A Community Built on Love and Leadership
Photograph by Joseph Fanvu.
SFJAZZ Board Chair and Trustee 2003–2011
Member since 1998
It was the late 1980s, and Lewis Byrd wanted to see vocalist Cassandra Wilson, who was being presented by SFJAZZ at the Masonic Auditorium. In earnest, he got his seats right when the ticket sales opened to the public. To his surprise, he wound up with seats in the back row of the 3,400-seat hall. “It seemed that people who were in the know at SFJAZZ got all the great tickets,” recalls Lewis.
Years passed and, upon chance, Charles Collins, a business acquaintance and then-SFJAZZ trustee, approached Lewis about joining the board.
Lewis was a longtime jazz fan who had already served as a board member and chair of the Tri-City Homeless Coalition in Fremont, and on various boards and committees at his alma mater, Harvard University.
When Lewis eventually took the plunge and became an SFJAZZ trustee in 2003, the organization’s offices were in a rented space in the Embarcadero Center and the concerts it presented were booked into venues across the Bay Area.
Lewis Byrd (left) in 2005 with (left to right) Dave Brubeck, Randall Kline, and Iola Brubeck.
During his nine-year tenure as an SFJAZZ trustee Lewis served, at various times on the board’s finance, development, governance, trustees and executive committees. No matter the committee he served on, the key emphasis for Lewis was always improving the financial health and stability of SFJAZZ and increasing diversity on the board and staff. Lewis felt strongly that bringing more people of color into the organization would increase its vibrancy and authenticity with the listening and artistic community.
Lewis was appointed SFJAZZ board chair in 2008, during a significant period of growth. “For me it’s just about a love of the music. I have been able to attend many concerts and to serve as emcee for a number of shows and thereby meet and get to know many of our performers. Obviously, I’ve put in a whole lot of time – it’s one thing to be on the board, and then another to be chair for three years. You work to ensure that everything goes well, and for every crisis that comes along you’re ultimately responsible. It would be hard to commit that time if you didn’t really love the end product.”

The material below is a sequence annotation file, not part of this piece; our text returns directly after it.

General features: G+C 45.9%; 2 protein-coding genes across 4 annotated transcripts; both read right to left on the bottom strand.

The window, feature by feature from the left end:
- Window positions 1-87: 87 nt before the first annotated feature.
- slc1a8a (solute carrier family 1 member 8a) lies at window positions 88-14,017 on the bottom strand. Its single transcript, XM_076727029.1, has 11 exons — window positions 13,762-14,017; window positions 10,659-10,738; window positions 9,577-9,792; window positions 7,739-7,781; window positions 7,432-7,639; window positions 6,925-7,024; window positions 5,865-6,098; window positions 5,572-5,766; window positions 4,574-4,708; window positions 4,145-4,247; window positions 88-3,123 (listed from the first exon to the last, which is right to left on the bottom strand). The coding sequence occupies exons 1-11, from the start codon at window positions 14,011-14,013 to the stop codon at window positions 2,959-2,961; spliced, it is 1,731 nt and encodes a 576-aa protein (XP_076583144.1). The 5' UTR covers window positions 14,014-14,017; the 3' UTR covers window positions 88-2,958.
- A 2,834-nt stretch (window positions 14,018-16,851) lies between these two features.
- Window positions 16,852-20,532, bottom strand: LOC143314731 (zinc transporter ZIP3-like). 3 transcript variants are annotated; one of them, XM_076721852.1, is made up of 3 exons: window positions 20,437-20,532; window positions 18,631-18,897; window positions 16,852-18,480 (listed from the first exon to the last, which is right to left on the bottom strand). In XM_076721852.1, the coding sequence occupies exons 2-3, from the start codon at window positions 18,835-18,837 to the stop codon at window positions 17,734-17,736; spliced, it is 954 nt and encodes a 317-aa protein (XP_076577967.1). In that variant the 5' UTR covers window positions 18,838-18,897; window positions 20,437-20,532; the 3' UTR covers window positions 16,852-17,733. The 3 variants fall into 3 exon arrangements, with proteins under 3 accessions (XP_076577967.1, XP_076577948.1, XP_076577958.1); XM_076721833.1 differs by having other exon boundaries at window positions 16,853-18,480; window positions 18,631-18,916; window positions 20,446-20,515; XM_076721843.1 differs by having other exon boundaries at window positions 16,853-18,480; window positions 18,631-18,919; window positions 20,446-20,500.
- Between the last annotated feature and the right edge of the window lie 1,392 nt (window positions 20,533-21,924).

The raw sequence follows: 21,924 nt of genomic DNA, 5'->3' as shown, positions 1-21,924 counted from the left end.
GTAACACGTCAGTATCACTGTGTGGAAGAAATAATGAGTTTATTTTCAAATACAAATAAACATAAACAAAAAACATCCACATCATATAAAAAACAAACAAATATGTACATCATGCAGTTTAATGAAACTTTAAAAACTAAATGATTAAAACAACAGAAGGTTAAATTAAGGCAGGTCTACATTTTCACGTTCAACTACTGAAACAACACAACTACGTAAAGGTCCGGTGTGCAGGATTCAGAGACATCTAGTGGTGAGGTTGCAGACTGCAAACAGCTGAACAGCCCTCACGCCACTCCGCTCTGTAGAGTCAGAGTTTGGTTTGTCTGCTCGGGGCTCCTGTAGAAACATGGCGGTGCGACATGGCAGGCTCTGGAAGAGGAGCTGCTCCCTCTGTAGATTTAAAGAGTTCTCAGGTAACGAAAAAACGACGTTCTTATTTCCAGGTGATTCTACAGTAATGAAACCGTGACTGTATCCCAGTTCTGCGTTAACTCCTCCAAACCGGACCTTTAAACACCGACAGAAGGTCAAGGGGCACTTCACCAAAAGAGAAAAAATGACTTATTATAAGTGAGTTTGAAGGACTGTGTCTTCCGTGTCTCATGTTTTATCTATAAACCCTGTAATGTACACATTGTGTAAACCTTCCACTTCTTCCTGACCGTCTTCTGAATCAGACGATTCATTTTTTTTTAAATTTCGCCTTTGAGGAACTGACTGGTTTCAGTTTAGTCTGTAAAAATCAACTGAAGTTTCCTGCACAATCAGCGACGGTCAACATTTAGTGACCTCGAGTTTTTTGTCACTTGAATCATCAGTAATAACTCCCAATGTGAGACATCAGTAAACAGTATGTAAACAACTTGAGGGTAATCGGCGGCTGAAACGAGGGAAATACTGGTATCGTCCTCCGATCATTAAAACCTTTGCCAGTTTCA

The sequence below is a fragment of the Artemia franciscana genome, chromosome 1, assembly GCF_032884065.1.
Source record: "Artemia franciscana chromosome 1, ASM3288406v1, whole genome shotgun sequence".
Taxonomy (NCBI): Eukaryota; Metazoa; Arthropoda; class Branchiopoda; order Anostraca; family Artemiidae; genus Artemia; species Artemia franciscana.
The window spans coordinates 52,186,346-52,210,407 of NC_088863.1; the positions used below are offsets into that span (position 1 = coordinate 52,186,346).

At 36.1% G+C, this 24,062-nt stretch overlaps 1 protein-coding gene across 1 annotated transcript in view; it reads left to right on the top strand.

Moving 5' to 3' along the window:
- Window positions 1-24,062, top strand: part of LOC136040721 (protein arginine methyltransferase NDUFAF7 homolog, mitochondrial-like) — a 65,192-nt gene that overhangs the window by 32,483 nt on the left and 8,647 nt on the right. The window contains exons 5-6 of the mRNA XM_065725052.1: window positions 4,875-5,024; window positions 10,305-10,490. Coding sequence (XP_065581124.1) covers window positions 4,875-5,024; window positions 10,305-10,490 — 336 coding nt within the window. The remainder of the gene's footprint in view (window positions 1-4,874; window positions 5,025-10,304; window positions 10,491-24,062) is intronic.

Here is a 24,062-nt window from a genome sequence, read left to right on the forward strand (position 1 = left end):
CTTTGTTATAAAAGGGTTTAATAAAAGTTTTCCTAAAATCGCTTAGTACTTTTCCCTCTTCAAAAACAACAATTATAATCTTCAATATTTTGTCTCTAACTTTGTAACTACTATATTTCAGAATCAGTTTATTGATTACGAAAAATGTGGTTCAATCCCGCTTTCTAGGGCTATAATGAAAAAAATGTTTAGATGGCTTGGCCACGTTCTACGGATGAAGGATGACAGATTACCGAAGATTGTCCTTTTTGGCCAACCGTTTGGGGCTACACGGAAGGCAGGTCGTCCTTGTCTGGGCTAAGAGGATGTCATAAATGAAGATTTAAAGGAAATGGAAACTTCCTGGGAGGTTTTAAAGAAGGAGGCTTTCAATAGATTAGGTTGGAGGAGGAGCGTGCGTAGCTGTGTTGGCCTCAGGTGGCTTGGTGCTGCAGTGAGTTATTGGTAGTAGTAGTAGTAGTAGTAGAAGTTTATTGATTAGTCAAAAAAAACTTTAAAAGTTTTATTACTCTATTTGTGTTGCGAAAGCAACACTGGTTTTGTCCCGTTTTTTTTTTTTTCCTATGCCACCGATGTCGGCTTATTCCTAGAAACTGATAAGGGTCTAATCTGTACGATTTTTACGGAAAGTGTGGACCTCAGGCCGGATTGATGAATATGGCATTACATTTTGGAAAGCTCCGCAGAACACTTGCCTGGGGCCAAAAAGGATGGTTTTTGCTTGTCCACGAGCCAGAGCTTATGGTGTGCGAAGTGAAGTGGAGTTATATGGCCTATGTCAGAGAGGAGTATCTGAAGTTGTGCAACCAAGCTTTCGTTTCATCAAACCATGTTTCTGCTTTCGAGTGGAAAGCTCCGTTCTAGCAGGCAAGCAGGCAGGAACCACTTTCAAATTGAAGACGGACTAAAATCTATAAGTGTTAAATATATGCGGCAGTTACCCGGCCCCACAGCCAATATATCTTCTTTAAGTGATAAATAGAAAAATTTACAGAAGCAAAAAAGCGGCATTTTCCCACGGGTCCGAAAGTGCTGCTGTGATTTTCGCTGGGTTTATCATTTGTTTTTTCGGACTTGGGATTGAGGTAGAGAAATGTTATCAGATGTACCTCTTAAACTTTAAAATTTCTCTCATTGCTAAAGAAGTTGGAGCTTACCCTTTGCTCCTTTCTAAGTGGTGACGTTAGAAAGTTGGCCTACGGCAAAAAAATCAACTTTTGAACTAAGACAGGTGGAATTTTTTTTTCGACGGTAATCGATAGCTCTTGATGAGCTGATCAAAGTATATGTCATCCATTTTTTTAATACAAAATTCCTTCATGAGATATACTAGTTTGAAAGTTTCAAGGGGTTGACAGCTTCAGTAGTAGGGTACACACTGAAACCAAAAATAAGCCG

If you’re presenting a fuller spectrum of jazz with lesser-known artists – it’s an ongoing, delicate balancing act between financial and artistic needs.
Lewis knows all too well the complexities of the organization. During his active participation those years, SFJAZZ evolved from a medium-sized nonprofit (and all of the attendant challenges) to its place as a significant member of San Francisco’s artistic and cultural community. Many of these complexities and accompanying challenges were nuanced and deeply tied to the artistic mission of the organization.
“We could have an organization that presented artists like Chris Botti and Herbie Hancock all the time – mainstream performers who can always sell tickets at top dollar and always sell out. That’s one way to do it,” says Lewis. “But there's a tremendous benefit for the community – and to the institution of jazz as a whole – to present a wider spectrum of jazz, including lesser-known artists who explore new areas of the music. It’s an ongoing, delicate balancing act between financial and artistic needs, and continuing to ask and answer the question, ‘What is jazz?’”
Lewis remembers the arduous path to get the organization ready for its capital campaign before the SFJAZZ Center was built. “The building was always at the center of what we were trying to do,” he recalls. The board hired a well-known consulting firm to evaluate the organization’s readiness for a capital campaign. When the results determined that SFJAZZ was not quite ready, it set back the project about a year and half. “But as a result,” says Lewis, “we went back and did the work needed. We prepared presentations and rallied hard to get the organization, board and donor community together.”
Their perseverance paid off. When the board again approached the consultants, they were ready to move forward with the campaign, and what resulted was the Center as we know it today.
After all that he’s experienced with SFJAZZ, what does being a Leaders Circle Member mean to Lewis? “Well, of course, there is the ability to get better seats,” Lewis says with a smile. “But it’s the difference between going to a concert and being part of a family. As a Leaders Circle Member, you get to know the people. You get to know your fellow art enthusiasts. We all have priorities in our lives. How you spend your time and money is the best illustration of that. For me, it’s the music and the people. I have been blessed with my time at SFJAZZ, and I think the organization’s continued growth has been beneficial to the entire Bay Area community, and to this music, worldwide.”
This article is part the SFJAZZ Leaders Circle stories. The Leaders Circle is SFJAZZ’s premier philanthropic group of individuals who believe in the transformative power of the arts.